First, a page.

Updated: May 30, 2019
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What is Omotenashi? (Japanese Hospitality)

Omotenashi is the Japanese version of hospitality, and an important part of Japanese culture. It's one of those things that is easy to recognize, but difficult to describe. This quick article will be my attempt to explain omotenashi in a way that makes sense.

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Origins of the word

Omotenashi_calligraphy
おもてなし (Omotenashi) is a Japanese word with two different roots.
One is 持て成す (motenasu), a verb that translates to 'to entertain/to make welcome.' This in itself might seem like a good definition of hospitality, and all you'd need to know to understand omotenashi, but it's not quite a complete description of the word.

The other root of the word is 表裏無し (omoteuranashi), which translates to 'not having two sides,' and refers to wholeheartedness.

Putting these meanings together, we get something like 'wholehearted hospitality,' which is a more accurate description of omotenashi.
sadou_omotenashi
Omotenashi's origins are in the Japanese tea ceremony
The essence of omotenashi is service from the heart, without expectations of getting something in return. Omotenashi means not just providing outstanding service, but providing hospitality that goes above and beyond the expectations of the person receiving the service. This entails paying close attention, thinking carefully about the needs of the customer, and acting before the customer even thinks to ask for something.

Examples of omotenashi

People often point to small details to describe omotenashi, such as a sushi chef changing the size of their nigiri to suit the appetite of the customer, or a host arranging the guest's shoes so that they are easy to slip into when leaving the restaurant. Omotenashi is expressed in many ways, and it would be impossible to describe them all here. Instead, here are two examples that will hopefully give some idea of what it is.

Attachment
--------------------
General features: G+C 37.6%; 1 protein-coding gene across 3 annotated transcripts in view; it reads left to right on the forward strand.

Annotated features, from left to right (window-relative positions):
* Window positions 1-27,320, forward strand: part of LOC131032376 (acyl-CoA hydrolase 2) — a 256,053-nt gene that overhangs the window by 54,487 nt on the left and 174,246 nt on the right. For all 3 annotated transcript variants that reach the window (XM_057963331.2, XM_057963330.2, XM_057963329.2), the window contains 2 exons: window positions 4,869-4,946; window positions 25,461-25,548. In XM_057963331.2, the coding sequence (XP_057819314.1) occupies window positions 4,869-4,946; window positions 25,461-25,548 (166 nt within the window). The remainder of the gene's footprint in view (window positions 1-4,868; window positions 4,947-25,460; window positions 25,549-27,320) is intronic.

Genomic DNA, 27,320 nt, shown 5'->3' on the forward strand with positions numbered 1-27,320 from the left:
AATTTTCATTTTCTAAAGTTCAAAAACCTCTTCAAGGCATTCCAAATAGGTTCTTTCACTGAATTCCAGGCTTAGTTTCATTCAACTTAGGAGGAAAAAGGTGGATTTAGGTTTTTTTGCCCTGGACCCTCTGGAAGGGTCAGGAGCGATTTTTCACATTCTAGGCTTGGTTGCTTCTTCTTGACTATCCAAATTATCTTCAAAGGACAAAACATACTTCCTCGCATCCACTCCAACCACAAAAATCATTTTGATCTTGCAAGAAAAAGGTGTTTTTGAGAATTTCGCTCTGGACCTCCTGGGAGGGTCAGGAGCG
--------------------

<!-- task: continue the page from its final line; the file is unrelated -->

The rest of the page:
Service at restaurants

omotenashi_at_a_restaurant
One of the most obvious examples of omotenashi in Japan is the service at restaurants. The friendly and efficient service that is given at most restaurants, even cheap places, is arguably unrivaled anywhere else in the world. This is despite the fact that there is no custom of tipping in Japan. The wonderful service is not given with the expectation of receiving anything in return.

Another feature of the service at Japanese restaurants that could be called omotenashi is the fact that servers don't usually come to check on guests or take their order until called. Many restaurants have a call button installed at the table for this purpose, but at other restaurants, guests need to call the server with their voice.

At first glance, this may seem like poor service, but in reality, this allows guests to enjoy themselves without worry of being interrupted by the server. When called, however, the server will come right away, and tend to the guests' needs as quickly as possible.

Hiring a moving company

moving_company
When you hire a moving company in Japan, they show up promptly on time, with a team of people ready to quickly and efficiently move everything out of the house and into the truck. The teams will lay out blankets in the entryway, and each worker will slip out of their shoes every time they enter the house so as not to dirty the floor (sometimes workers will even use a brand new pair of slippers). All of the items, including large appliances, are quickly and carefully moved, and the whole process can usually be finished in about an hour, depending on the size of your house. You don't have to pay extra for this amazing service, and no tip is needed or expected.

In closing

Omotenashi is an important part of Japanese culture, and is one of the most wonderful things to experience when you visit Japan. It is hospitality that is heartfelt and which leaves an impression on the receiver. Omotenashi is not easy to describe, but when you experience it, you'll know.
DeLong
I live in west Tokyo and spend most of my time thinking about food or going bouldering.

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